When $17 Million Isn’t Just $17 Million

Free image courtesy of FreeDigitalPhotos.net

I guess I’m just lucky – after all, it’s not every day someone offers me $17 million dollars.

I opened an email this morning from Heinrich Albert Ruiten (whom I’ve never met or heard of in my life). Heinrich offered to divvy up $34,995,000US between the two of us, generous guy that he is. All I had to agree to do is have my name listed as a beneficiary of the estate of some poor schmuck (whom I’ve also never met). I know, I know, it all sounds too good to be true but Heinrich assured me in his email that it’s a genuine business. I haven’t had such a good offer since a Nigerian prince sent me an email asking for my help in exchange for a reward. . .

Heinrich and my Nigerian “pal” are perpetrators of fraud and fortunately, I’ve been around this virtual block enough times to know it when I see it but the same can’t always be said for seniors. And the reason why might be surprising.

While lack of experience with email in general might account for some of the reason seniors are often the victims of Internet fraud, researchers at the University of Iowa might have found a different reason. They have identified an area of the brain – the ventromedial prefrontal cortex – that governs belief and doubt. Unfortunately, as we age, this area can deteriorate, possibly explaining why some seniors are particularly susceptible to fraudsters.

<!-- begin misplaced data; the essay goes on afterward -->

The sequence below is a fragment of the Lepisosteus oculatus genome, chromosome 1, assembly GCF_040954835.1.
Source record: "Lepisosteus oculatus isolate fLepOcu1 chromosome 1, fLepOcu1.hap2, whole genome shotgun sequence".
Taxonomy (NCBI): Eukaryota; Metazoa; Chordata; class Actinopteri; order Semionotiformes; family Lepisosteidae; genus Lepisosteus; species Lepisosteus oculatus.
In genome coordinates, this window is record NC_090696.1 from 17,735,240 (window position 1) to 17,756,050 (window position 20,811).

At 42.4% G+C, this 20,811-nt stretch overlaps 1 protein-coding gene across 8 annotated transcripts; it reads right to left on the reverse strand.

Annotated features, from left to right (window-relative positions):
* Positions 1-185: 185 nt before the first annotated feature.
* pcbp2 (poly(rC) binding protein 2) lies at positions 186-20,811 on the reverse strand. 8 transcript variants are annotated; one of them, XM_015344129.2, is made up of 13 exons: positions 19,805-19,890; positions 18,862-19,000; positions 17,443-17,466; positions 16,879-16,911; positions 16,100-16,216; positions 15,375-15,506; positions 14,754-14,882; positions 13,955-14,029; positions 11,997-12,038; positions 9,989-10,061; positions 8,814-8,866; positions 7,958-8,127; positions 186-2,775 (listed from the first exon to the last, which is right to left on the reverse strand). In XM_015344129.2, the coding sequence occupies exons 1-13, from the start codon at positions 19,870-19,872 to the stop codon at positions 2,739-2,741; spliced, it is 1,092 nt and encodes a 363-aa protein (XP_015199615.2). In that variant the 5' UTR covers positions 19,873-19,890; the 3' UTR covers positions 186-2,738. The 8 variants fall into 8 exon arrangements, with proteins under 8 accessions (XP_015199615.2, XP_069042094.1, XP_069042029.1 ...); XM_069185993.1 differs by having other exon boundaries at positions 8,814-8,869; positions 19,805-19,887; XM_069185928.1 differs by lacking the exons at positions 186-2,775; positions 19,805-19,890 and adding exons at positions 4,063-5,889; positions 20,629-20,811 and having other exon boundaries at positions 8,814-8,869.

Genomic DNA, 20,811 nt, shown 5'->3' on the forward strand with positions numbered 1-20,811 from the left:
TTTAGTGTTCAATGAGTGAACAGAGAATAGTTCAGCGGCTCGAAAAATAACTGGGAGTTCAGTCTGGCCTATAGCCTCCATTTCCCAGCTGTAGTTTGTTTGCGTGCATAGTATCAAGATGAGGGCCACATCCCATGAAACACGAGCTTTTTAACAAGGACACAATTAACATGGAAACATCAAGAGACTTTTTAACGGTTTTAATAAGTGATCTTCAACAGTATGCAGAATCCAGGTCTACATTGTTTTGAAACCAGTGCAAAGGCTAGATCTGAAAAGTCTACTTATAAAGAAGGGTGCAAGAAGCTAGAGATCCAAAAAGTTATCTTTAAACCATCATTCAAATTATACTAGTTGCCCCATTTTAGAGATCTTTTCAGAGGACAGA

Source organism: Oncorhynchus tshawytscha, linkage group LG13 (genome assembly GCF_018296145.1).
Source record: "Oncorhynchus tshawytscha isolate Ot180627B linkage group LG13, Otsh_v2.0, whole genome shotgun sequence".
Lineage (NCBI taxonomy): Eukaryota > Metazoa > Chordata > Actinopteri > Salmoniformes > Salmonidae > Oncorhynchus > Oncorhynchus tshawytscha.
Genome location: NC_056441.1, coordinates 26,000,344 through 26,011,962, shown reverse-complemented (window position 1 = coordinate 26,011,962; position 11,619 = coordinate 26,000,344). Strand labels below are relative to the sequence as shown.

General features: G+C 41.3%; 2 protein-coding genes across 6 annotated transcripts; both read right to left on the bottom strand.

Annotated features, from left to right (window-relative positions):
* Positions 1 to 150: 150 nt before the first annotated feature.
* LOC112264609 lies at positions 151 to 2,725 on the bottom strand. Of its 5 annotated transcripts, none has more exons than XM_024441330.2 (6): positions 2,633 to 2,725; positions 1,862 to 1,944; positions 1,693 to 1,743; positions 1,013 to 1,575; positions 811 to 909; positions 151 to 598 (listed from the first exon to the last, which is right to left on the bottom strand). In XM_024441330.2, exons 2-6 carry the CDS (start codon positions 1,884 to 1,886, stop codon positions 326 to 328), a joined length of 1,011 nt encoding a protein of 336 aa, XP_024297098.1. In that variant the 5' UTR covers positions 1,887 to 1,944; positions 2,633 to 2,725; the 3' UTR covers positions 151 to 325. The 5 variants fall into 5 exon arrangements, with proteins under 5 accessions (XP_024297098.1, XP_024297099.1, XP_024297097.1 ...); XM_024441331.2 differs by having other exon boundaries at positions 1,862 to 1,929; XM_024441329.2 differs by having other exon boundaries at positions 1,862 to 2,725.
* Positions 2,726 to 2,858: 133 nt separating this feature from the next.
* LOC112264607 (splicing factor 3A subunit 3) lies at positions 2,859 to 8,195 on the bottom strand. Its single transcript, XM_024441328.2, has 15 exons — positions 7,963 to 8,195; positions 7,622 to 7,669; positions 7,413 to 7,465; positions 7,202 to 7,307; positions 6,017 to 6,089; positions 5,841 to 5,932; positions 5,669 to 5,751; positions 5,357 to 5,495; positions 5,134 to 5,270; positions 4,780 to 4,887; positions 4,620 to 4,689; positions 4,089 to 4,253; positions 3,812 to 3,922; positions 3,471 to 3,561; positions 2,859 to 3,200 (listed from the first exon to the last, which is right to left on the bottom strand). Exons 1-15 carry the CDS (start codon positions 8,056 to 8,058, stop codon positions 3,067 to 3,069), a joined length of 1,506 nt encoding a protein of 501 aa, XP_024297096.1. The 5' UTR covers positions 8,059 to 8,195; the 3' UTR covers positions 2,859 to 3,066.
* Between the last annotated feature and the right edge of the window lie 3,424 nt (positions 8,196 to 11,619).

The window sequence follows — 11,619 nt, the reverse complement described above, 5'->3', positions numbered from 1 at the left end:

The implications are huge. Last year, MetLife pegged the dollar amount for financial abuse of the elderly coming in at close to three billion dollars. According to a survey by Visa Canada, while seniors are the least likely to share personal information through social media, they are the most likely to send personal credit card information via email.

A simple first step is being aware of the findings in the study. If we know that brain changes that occur with aging can make us more susceptible to fraud, there’s a chance we’ll keep our guard up a little bit better.

Seniors should be encouraged to get trusted family members or a trusted financial advisor involved when they’re presented with potential scams disguised as financial opportunities. Family members need to understand that it may be necessary to take a more active role in protecting their aging parents than they might have taken in the past.

To help minimize frauds that present themselves via email, seniors should use email programs that have a spam filter. Unfortunately, this can’t be relied upon 100% since the scammers and fraudsters who send these emails out tailor their message in order to get around spam filters. More reliable is a program like PointerWare. PointerWare not only has a spam filter for email, it allows supporters to turn on a “white list” feature that results in the senior who is using PointerWare only receiving messages from known and trusted people who are listed in the senior’s address book.